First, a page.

BEIRUT (Reuters) - Syrian government forces and their allies recaptured several towns and villages from rebels in the west of the country on Saturday, monitors and pro-Damascus media reported, reversing rare gains made by the insurgents in recent weeks.
The main government advances took place to the north of Hama, the British-based Syrian Observatory for Human Rights monitoring group said.
Damascus, backed by Russia's air force and Iranian, Lebanese and Iraqi fighters, holds the upper hand in Syria's key battleground of Aleppo, having encircled rebel-held areas of the northern city for all but a brief period since July.
Rebels in Hama province, further south, captured a series of government-held towns and villages after launching an attack at the end of August.
But government forces retook several of those on Saturday, in an attack which put them on the front foot in northern Hama for the first time in weeks, the Observatory said.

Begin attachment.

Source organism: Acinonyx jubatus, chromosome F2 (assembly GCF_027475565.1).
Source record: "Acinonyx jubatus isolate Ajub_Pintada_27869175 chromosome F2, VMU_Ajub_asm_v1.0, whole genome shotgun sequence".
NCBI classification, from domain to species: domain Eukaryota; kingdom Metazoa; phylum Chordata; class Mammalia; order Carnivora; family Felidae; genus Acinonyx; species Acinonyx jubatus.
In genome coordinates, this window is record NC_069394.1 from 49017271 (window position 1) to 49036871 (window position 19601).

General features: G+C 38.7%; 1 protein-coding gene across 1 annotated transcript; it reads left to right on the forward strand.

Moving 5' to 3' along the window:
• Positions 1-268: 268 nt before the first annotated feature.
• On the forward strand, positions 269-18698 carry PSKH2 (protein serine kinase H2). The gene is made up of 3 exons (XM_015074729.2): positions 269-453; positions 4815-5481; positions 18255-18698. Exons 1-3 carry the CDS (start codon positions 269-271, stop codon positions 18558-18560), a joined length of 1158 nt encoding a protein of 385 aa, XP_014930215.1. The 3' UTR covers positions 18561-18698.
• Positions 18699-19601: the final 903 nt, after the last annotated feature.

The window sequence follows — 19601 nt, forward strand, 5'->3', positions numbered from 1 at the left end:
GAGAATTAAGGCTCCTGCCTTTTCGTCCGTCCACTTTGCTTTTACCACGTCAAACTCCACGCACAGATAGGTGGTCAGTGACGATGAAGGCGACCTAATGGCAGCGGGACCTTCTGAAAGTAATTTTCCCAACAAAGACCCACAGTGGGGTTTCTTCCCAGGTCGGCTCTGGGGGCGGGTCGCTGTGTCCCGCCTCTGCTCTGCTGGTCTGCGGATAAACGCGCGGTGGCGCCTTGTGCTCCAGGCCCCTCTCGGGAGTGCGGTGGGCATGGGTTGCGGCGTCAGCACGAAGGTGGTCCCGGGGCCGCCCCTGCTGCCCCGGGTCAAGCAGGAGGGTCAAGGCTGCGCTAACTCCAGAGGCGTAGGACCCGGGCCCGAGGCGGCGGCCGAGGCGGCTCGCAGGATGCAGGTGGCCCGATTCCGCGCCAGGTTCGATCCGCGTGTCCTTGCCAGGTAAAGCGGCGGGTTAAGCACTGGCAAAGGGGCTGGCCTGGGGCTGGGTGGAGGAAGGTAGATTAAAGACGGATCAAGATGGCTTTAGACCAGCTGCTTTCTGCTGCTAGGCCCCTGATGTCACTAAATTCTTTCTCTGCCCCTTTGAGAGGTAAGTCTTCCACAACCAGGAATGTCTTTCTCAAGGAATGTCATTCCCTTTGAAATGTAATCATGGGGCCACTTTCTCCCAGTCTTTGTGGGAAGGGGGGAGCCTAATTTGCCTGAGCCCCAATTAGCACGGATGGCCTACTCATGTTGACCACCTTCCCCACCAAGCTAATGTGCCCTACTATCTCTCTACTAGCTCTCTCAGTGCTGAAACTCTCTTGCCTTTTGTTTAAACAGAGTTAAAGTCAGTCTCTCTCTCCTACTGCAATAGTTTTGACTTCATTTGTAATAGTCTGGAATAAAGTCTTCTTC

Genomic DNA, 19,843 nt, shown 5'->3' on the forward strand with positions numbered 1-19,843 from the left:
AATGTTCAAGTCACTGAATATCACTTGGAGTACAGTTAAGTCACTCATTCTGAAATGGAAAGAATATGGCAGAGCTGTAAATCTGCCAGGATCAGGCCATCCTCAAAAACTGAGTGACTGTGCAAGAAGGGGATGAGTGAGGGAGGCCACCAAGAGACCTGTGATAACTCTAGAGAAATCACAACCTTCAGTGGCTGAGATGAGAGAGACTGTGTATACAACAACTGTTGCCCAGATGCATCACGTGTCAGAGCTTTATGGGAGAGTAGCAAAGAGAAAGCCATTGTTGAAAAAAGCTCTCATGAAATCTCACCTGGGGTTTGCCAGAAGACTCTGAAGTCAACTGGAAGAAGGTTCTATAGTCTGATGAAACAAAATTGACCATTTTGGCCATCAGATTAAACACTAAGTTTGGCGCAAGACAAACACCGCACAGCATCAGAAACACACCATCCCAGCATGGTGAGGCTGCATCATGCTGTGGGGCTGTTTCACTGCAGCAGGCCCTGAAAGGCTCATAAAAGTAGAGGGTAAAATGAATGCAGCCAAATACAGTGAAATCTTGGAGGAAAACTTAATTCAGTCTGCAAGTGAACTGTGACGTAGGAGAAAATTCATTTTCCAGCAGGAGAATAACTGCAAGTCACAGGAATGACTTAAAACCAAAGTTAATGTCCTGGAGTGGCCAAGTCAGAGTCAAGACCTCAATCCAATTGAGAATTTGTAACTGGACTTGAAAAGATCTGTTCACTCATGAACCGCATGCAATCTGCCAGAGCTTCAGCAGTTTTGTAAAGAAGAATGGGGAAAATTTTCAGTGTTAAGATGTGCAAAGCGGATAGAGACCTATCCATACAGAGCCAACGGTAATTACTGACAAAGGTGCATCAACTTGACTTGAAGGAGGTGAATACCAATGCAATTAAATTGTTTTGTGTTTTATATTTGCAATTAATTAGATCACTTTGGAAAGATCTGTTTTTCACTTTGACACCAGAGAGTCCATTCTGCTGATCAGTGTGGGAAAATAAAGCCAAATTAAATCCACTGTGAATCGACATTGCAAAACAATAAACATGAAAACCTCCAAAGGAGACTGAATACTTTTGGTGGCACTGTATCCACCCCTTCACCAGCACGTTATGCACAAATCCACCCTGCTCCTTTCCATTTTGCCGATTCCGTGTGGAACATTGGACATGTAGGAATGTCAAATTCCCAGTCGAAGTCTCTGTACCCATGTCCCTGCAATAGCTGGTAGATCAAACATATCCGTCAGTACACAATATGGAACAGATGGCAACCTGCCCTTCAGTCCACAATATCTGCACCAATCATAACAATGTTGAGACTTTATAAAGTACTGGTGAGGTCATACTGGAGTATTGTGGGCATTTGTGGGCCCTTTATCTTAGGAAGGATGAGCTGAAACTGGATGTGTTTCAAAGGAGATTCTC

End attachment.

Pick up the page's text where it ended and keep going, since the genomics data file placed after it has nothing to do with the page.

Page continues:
Lebanese Shi'ite group Hezbollah's Al Manar TV said the Syrian army had seized towns or villages including al-Talisiya, al-Qahira and Tel al-Usud. Hezbollah is fighting on the side of President Bashar al-Assad.
The Observatory said the government side had taken advantage of recent infighting between two insurgent groups in the countryside of Idlib, north of Hama's provincial boundary.
Those factions, the powerful Islamist Ahrar al-Sham and Jund al-Aqsa, which the United States says was once linked to al Qaeda, have been exchanging fire since early on Friday, the Observatory said.
In a separate government advance against insurgents near Damascus, the Syrian army and allied forces seized a large portion of the town of al-Hameh to the northwest of the Syrian capital, the Observatory reported.
Reporting by John Davison; editing by John Stonestreet and Stephen Powell